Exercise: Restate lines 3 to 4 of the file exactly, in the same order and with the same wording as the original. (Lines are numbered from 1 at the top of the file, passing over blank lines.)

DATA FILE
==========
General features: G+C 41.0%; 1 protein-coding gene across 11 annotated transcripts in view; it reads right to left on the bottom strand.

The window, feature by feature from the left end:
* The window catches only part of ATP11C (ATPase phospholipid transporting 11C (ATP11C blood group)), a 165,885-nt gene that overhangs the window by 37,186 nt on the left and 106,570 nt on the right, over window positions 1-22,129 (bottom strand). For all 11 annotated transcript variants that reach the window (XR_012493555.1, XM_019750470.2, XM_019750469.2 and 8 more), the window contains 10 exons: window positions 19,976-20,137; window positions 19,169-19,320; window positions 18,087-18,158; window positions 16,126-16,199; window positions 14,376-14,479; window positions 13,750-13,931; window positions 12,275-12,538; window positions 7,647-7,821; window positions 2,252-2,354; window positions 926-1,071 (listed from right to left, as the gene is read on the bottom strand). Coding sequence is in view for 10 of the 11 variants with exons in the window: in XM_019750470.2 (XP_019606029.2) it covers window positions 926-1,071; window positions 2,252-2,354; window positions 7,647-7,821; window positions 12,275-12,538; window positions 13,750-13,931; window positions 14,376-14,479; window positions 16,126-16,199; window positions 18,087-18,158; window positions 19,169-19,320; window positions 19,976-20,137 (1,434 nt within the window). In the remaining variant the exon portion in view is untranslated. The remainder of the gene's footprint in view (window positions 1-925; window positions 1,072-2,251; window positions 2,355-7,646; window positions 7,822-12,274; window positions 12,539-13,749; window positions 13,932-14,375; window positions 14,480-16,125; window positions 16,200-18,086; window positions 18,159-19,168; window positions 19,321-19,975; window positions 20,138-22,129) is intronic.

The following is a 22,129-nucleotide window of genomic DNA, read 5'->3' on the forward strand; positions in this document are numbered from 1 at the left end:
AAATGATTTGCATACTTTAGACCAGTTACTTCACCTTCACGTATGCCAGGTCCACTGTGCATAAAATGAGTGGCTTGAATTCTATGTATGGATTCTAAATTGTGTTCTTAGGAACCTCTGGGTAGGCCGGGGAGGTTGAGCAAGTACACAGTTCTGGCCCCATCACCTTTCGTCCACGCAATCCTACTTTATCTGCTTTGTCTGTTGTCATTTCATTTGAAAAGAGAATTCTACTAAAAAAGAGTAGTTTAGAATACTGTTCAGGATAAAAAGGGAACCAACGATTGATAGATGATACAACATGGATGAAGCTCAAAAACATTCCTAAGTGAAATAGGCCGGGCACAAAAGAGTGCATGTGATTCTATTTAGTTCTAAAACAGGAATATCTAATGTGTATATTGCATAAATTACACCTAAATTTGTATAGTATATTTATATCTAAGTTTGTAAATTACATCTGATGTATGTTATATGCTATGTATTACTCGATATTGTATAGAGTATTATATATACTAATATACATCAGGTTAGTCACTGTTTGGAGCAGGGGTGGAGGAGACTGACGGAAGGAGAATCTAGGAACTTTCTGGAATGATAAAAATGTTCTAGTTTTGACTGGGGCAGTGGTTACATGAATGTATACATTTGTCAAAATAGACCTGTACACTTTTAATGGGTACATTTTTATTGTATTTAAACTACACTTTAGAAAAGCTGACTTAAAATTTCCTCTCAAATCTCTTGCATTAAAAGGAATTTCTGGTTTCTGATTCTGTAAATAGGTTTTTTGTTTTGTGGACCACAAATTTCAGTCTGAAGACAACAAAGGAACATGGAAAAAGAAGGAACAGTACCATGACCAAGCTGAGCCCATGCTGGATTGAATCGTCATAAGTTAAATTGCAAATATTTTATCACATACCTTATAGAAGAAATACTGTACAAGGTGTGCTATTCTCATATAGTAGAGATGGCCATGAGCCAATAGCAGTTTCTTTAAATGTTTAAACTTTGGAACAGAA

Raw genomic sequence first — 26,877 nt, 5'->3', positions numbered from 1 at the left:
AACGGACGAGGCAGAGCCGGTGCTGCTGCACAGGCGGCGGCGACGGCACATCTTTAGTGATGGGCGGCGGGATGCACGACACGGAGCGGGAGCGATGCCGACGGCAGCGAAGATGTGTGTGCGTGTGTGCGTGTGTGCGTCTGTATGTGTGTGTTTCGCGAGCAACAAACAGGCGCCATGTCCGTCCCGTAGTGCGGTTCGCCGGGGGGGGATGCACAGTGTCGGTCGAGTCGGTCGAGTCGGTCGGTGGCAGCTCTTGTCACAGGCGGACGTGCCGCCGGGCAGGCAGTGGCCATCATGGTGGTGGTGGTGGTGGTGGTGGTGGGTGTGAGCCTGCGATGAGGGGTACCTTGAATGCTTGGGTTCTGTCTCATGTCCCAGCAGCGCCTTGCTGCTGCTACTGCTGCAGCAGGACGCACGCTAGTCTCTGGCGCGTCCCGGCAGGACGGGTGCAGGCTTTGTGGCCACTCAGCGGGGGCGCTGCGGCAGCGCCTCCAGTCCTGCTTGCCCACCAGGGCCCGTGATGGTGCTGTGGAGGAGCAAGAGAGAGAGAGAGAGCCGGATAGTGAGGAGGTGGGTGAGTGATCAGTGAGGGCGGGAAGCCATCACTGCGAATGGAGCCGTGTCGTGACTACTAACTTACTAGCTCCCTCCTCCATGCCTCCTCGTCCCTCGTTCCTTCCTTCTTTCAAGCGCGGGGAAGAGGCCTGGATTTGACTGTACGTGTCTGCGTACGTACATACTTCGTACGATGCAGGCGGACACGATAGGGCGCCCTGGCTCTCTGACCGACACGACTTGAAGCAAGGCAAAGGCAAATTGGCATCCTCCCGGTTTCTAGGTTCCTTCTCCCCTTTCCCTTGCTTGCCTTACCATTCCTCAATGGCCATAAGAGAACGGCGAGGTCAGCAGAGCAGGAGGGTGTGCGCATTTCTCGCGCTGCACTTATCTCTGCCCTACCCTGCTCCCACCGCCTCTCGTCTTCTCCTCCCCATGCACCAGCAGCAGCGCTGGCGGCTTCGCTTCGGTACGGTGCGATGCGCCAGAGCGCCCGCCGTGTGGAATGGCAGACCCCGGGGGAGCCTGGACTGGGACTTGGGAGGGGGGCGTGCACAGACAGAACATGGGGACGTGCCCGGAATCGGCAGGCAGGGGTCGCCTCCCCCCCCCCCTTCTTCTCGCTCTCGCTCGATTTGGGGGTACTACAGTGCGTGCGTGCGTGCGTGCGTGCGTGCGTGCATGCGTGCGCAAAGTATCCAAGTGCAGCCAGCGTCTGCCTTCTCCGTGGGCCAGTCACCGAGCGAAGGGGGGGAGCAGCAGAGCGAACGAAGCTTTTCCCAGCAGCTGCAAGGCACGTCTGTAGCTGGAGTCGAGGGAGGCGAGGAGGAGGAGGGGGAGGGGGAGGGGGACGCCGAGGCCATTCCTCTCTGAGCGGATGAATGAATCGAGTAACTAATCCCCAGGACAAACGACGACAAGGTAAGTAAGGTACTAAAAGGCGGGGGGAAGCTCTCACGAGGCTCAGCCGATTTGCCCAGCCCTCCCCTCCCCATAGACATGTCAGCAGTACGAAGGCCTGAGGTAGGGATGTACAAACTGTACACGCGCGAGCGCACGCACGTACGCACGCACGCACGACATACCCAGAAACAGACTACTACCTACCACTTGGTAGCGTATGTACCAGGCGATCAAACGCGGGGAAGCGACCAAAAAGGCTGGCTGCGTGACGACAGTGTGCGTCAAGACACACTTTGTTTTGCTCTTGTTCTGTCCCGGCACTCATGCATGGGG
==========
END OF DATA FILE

* The window catches only part of ATP11C (ATPase phospholipid transporting 11C (ATP11C blood group)), a 165,885-nt gene that overhangs the window by 37,186 nt on the left and 106,570 nt on the right, over window positions 1-22,129 (bottom strand). For all 11 annotated transcript variants that reach the window (XR_012493555.1, XM_019750470.2, XM_019750469.2 and 8 more), the window contains 10 exons: window positions 19,976-20,137; window positions 19,169-19,320; window positions 18,087-18,158; window positions 16,126-16,199; window positions 14,376-14,479; window positions 13,750-13,931; window positions 12,275-12,538; window positions 7,647-7,821; window positions 2,252-2,354; window positions 926-1,071 (listed from right to left, as the gene is read on the bottom strand). Coding sequence is in view for 10 of the 11 variants with exons in the window: in XM_019750470.2 (XP_019606029.2) it covers window positions 926-1,071; window positions 2,252-2,354; window positions 7,647-7,821; window positions 12,275-12,538; window positions 13,750-13,931; window positions 14,376-14,479; window positions 16,126-16,199; window positions 18,087-18,158; window positions 19,169-19,320; window positions 19,976-20,137 (1,434 nt within the window). In the remaining variant the exon portion in view is untranslated. The remainder of the gene's footprint in view (window positions 1-925; window positions 1,072-2,251; window positions 2,355-7,646; window positions 7,822-12,274; window positions 12,539-13,749; window positions 13,932-14,375; window positions 14,480-16,125; window positions 16,200-18,086; window positions 18,159-19,168; window positions 19,321-19,975; window positions 20,138-22,129) is intronic.

The following is a 22,129-nucleotide window of genomic DNA, read 5'->3' on the forward strand; positions in this document are numbered from 1 at the left end: